Carbon capture and storage: where from and where to?


By Abdul'Aziz Aliyu

22 May 2024

This paper examined the subtleties of addressing climate change by highlighting the need to maintain a clear perspective on the implications of our technological choices.


A paper by Kelly (Kailai) Thambimuthu, titled as referenced above, was published in the Progress in Energy Journal in April 2024. This paper examined the subtleties of addressing climate change by highlighting the need to maintain a clear perspective on the implications of our technological choices. Kelly warned that it is critical to remain aware of a significant overarching issue: the push for worldwide deployment of renewable energy technologies will inevitably lead to a significant reduction in the conversion efficiencies of global energy systems.

The dynamic between the scale of a plant and its energy conversion efficiency is crucial when considering the deployment of clean energy technologies like photovoltaic solar and wind. These technologies, while beneficial in reducing carbon emissions, often require significantly larger areas to deliver the same energy output (MWh) as a plant with high conversion efficiency. The paper underscores the importance of considering both the technological capabilities and the practical implications of large-scale implementation, including the spatialand resource demands of energy projects. Such considerations are essential to ensure that the transition to low-carbon energy does not inadvertently leadto new environmental or logistical issues, thereby complicating the path to achieving net zero emissions.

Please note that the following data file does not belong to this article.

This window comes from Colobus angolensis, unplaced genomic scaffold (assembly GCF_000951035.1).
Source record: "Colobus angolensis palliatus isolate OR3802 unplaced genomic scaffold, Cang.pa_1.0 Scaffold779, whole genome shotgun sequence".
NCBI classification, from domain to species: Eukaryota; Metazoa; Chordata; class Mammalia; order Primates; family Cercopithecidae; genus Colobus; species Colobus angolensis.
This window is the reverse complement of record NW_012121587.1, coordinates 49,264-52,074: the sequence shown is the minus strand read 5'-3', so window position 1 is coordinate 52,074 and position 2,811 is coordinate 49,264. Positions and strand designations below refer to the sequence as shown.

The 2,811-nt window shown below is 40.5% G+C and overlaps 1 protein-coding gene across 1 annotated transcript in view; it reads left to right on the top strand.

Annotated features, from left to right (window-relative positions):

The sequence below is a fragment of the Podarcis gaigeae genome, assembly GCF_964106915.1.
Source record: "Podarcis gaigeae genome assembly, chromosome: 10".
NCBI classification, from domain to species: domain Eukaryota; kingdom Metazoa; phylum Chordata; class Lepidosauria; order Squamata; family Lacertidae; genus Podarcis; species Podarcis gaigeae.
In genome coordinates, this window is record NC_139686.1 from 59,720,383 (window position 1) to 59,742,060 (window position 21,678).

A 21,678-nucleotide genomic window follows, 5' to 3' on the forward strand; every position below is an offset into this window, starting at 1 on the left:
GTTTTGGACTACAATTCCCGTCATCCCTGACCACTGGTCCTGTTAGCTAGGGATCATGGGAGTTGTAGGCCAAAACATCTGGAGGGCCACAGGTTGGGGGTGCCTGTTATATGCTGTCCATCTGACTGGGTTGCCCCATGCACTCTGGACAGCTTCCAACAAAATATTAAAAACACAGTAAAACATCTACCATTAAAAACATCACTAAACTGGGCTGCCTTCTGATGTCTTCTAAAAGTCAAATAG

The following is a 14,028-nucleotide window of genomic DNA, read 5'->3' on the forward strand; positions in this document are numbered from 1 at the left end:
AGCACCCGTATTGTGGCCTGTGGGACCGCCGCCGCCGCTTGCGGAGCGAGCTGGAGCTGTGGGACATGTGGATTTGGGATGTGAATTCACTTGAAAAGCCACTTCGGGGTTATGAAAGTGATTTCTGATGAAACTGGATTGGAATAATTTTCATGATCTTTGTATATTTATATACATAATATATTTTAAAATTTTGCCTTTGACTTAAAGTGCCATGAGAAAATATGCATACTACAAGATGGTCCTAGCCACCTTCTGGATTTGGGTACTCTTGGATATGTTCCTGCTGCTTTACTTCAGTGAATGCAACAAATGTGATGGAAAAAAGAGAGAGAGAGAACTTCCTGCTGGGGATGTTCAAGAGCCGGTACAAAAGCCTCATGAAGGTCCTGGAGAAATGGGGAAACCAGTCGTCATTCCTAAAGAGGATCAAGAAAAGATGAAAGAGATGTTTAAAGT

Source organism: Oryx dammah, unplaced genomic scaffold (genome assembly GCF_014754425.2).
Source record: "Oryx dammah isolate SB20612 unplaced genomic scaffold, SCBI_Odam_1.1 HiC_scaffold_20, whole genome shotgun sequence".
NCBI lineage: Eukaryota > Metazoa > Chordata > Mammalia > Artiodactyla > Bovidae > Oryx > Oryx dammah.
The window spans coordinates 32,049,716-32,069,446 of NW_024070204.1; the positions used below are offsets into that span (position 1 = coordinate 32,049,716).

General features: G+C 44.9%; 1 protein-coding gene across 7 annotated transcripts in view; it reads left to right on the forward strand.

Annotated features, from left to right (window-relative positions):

Kelly’s paper opens by highlighting the humble beginnings of carbon capture and storage (CCS), a response to seminal events in the 1980s and early 1990s. By the end of 2023, a global stocktake of projects reported 41 fully operational CCS facilities removing a total of 49 million tonnes per annum of CO2 across a diverse range of sectors, including cement, steel, hydrogen, and power generation.